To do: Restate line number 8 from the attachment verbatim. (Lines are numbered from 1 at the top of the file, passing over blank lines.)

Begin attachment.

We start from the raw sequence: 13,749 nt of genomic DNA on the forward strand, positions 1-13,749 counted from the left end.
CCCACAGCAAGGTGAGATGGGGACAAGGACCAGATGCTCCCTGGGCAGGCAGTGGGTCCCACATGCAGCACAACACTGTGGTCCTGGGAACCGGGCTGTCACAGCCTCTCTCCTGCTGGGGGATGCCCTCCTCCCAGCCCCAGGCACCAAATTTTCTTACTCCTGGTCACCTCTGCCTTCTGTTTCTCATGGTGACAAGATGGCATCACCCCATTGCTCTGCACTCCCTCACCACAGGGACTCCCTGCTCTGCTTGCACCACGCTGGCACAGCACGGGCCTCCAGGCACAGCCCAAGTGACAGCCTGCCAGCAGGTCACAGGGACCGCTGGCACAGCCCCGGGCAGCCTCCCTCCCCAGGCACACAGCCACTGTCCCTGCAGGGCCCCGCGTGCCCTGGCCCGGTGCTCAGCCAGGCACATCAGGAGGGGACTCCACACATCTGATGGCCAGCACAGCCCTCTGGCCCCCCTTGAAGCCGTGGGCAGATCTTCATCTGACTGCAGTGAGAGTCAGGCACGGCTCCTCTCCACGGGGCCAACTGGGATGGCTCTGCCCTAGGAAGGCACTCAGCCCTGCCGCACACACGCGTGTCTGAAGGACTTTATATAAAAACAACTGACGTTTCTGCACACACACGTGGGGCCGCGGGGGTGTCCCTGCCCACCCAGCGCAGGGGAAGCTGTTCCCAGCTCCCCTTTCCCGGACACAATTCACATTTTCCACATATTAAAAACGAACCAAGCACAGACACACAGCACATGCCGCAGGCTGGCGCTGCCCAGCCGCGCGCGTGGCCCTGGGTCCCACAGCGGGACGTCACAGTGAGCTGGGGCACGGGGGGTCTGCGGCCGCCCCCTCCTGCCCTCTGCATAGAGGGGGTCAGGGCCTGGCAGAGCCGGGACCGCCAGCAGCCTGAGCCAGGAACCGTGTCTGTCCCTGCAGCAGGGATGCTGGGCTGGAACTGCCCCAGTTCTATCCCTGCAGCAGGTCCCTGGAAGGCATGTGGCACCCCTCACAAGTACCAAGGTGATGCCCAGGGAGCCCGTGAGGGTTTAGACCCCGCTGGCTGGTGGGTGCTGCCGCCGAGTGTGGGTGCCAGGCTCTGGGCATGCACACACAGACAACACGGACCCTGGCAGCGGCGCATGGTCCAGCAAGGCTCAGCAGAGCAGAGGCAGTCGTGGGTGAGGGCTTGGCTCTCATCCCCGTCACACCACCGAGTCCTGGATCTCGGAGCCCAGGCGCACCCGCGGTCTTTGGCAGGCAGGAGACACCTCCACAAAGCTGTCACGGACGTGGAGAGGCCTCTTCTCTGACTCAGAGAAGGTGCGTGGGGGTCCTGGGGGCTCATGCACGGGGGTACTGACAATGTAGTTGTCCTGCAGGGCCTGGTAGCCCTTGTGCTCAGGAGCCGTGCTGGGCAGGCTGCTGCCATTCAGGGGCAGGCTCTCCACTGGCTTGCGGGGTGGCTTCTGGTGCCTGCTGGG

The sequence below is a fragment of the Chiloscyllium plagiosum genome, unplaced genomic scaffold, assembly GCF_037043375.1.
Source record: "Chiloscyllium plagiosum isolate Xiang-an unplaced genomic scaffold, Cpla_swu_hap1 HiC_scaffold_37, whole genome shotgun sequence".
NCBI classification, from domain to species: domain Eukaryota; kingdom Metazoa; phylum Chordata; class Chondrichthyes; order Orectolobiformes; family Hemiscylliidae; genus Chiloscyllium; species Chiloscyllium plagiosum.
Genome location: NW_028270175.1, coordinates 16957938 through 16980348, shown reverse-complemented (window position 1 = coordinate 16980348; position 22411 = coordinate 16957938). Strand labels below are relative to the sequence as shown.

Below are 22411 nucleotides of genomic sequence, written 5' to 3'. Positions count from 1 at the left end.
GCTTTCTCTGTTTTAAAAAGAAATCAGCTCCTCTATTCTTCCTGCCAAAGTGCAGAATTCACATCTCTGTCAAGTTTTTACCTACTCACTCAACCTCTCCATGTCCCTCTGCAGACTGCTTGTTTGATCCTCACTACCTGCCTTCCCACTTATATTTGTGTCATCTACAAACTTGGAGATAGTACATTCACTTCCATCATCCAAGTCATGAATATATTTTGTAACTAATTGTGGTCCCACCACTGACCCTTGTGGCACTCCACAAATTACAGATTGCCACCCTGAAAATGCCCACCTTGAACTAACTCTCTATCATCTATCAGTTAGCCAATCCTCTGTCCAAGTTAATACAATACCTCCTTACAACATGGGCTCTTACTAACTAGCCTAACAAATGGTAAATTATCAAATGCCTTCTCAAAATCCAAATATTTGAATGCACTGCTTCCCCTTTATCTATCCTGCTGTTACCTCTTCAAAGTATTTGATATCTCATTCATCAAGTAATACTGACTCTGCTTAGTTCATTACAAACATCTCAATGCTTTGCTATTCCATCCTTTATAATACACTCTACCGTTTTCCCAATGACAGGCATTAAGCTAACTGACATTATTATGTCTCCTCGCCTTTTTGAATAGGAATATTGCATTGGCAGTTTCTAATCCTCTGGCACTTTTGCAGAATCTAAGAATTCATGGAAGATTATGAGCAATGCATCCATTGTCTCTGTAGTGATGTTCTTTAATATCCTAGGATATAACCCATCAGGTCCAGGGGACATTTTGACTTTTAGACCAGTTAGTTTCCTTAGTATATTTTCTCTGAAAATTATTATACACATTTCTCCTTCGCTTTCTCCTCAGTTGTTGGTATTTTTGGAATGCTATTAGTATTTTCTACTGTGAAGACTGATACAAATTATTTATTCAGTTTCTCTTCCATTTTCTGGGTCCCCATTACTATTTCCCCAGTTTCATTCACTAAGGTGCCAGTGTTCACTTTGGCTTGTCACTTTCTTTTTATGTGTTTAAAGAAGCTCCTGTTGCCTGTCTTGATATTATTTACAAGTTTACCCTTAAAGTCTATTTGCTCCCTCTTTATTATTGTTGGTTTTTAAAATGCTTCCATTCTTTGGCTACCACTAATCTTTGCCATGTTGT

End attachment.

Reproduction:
GCTTTCTCTGTTTTAAAAAGAAATCAGCTCCTCTATTCTTCCTGCCAAAGTGCAGAATTCACATCTCTGTCAAGTTTTTACCTACTCACTCAACCTCTCCATGTCCCTCTGCAGACTGCTTGTTTGATCCTCACTACCTGCCTTCCCACTTATATTTGTGTCATCTACAAACTTGGAGATAGTACATTCACTTCCATCATCCAAGTCATGAATATATTTTGTAACTAATTGTGGTCCCACCACTGACCCTTGTGGCACTCCACAAATTACAGATTGCCACCCTGAAAATGCCCACCTTGAACTAACTCTCTATCATCTATCAGTTAGCCAATCCTCTGTCCAAGTTAATACAATACCTCCTTACAACATGGGCTCTTACTAACTAGCCTAACAAATGGTAAATTATCAAATGCCTTCTCAAAATCCAAATATTTGAATGCACTGCTTCCCCTTTATCTATCCTGCTGTTACCTCTTCAAAGTATTTGATATCTCATTCATCAAGTAATACTGACTCTGCTTAGTTCATTACAAACATCTCAATGCTTTGCTATTCCATCCTTTATAATACACTCTACCGTTTTCCCAATGACAGGCATTAAGCTAACTGACATTATTATGTCTCCTCGCCTTTTTGAATAGGAATATTGCATTGGCAGTTTCTAATCCTCTGGCACTTTTGCAGAATCTAAGAATTCATGGAAGATTATGAGCAATGCATCCATTGTCTCTGTAGTGATGTTCTTTAATATCCTAGGATATAACCCATCAGGTCCAGGGGACATTTTGACTTTTAGACCAGTTAGTTTCCTTAGTATATTTTCTCTGAAAATTATTATACACATTTCTCCTTCGCTTTCTCCTCAGTTGTTGGTATTTTTGGAATGCTATTAGTATTTTCTACTGTGAAGACTGATACAAATTATTTATTCAGTTTCTCTTCCATTTTCTGGGTCCCCATTACTATTTCCCCAGTTTCATTCACTAAGGTGCCAGTGTTCACTTTGGCTTGTCACTTTCTTTTTATGTGTTTAAAGAAGCTCCTGTTGCCTGTCTTGATATTATTTACAAGTTTACCCTTAAAGTCTATTTGCTCCCTCTTTATTATTGTTGGTTTTTAAAATGCTTCCATTCTTTGGCTACCACTAATCTTTGCCATGTTGT